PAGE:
Another big problem facing the music industry that is preventing creators from making a living is one that you may not even be aware of—but you have probably been affected by it. Have you ever wondered why you can’t access all 600 Ongoing History of New Music shows on a podcast or some other format? Is it because I am lazy? I simply don’t want to? I don’t like you? Nope, none of the above. Shockingly, I have been attempting to get OHNM in an on-demand format (i.e. some type of podcast) for 10 years. The holdup? Rights. Not to get into a long discussion about music rights (you probably know I have lots to say about the topic) but, in general, to get the clearance to use songs or performances in a TV show or a movie and to make sure everyone gets paid is a nightmare. Sometimes up to six different organizations hold their share of rights to one single song. So, in my OHNM case, I would have to get clearance from all parties to legally play the song, track every minute of the show, and then pay all parties involved. For most producers, the cost far FAR outweighs the benefits.
So what if there was a decentralized application for rights holders? What if there was a solution for these problems that could be applied worldwide, automatically, and flawlessly? Some folks in Toronto think they have it figured out. Their system is called Bisantyum (full disclosure: I am a consultant on the Bisantyum Project and member of their Advisory Board.) In our next article, we will layout the future of content distribution and rights management. We’ll see how that can benefit content creators and consumers in ways never before possible. Stay tuned.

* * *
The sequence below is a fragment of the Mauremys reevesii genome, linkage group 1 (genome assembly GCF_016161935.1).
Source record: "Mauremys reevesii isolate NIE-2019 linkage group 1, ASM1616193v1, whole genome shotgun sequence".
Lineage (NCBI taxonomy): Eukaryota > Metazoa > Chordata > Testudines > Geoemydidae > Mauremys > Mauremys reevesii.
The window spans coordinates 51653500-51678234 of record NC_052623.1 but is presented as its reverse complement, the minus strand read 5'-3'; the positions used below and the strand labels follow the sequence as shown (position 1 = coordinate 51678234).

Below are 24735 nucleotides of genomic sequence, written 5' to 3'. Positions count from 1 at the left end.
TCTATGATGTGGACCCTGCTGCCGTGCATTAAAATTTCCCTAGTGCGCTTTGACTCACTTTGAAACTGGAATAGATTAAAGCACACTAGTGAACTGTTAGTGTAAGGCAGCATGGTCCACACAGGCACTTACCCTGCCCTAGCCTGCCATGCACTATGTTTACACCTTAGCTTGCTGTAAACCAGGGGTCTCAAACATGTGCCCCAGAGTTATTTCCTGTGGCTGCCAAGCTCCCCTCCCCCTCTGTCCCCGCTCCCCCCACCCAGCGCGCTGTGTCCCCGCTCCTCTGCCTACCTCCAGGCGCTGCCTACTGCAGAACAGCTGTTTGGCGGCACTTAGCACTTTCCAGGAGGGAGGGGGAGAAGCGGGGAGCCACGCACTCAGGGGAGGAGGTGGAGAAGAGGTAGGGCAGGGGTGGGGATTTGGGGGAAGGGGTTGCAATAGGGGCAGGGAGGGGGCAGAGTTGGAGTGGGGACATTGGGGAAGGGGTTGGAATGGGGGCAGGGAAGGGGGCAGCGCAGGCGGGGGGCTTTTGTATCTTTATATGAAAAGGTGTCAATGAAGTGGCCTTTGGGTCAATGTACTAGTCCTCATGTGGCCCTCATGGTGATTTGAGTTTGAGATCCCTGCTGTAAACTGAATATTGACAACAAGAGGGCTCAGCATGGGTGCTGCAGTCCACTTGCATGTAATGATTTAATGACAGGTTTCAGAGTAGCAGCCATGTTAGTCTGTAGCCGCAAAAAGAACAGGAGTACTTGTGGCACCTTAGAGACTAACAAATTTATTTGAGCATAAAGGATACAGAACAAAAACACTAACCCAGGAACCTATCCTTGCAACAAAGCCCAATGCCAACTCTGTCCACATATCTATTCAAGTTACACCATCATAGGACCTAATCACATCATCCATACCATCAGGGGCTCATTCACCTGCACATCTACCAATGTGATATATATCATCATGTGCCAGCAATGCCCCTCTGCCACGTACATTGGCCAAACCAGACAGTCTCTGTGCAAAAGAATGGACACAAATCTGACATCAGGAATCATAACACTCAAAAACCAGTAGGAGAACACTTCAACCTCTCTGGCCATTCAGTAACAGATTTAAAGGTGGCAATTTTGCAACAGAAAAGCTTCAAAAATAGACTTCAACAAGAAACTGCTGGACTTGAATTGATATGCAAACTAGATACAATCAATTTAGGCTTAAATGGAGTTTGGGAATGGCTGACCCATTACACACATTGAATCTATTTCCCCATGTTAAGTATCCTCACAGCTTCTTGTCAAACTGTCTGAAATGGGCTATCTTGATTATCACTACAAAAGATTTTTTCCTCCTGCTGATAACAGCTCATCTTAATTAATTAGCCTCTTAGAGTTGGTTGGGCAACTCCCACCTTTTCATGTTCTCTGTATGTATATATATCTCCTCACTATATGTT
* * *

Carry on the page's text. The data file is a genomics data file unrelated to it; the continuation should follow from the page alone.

This article was written in conjunction with Andrew Dick. You can “talk-tech” with Andrew and Alan Cross at their monthly Music Tech MeetUp.
5 thoughts on “Bitcoin and the Music Industry Part-2”
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While I want to support the idea of alternative systems for dealing with rights or music or scarcity and digital assets (music, etc), it isn’t going to be blockchain. Now it might be something similar, but the inherent issues surrounding both blockchain and bitcoin when it comes to scalability, factors of time, mass adoption, authority/trust, and the fact that the more big money gets into bitcoin/blockchain…the more it will suck.
The problem is that by the time this type of technology could achieve any sort of scale by which it is used by the masses, it first has to solve certain key issues it is facing, and quite frankly by then something else will have arrived. The positive though, is that we’re having this discussion.
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Alan – great article and we heartily agree with your thesis – which is why we’ve been building the Decentralized Library of Alexandria for the past year 🙂 check it out at blocktech.com, we’re pretty sure you’re going to really dig it!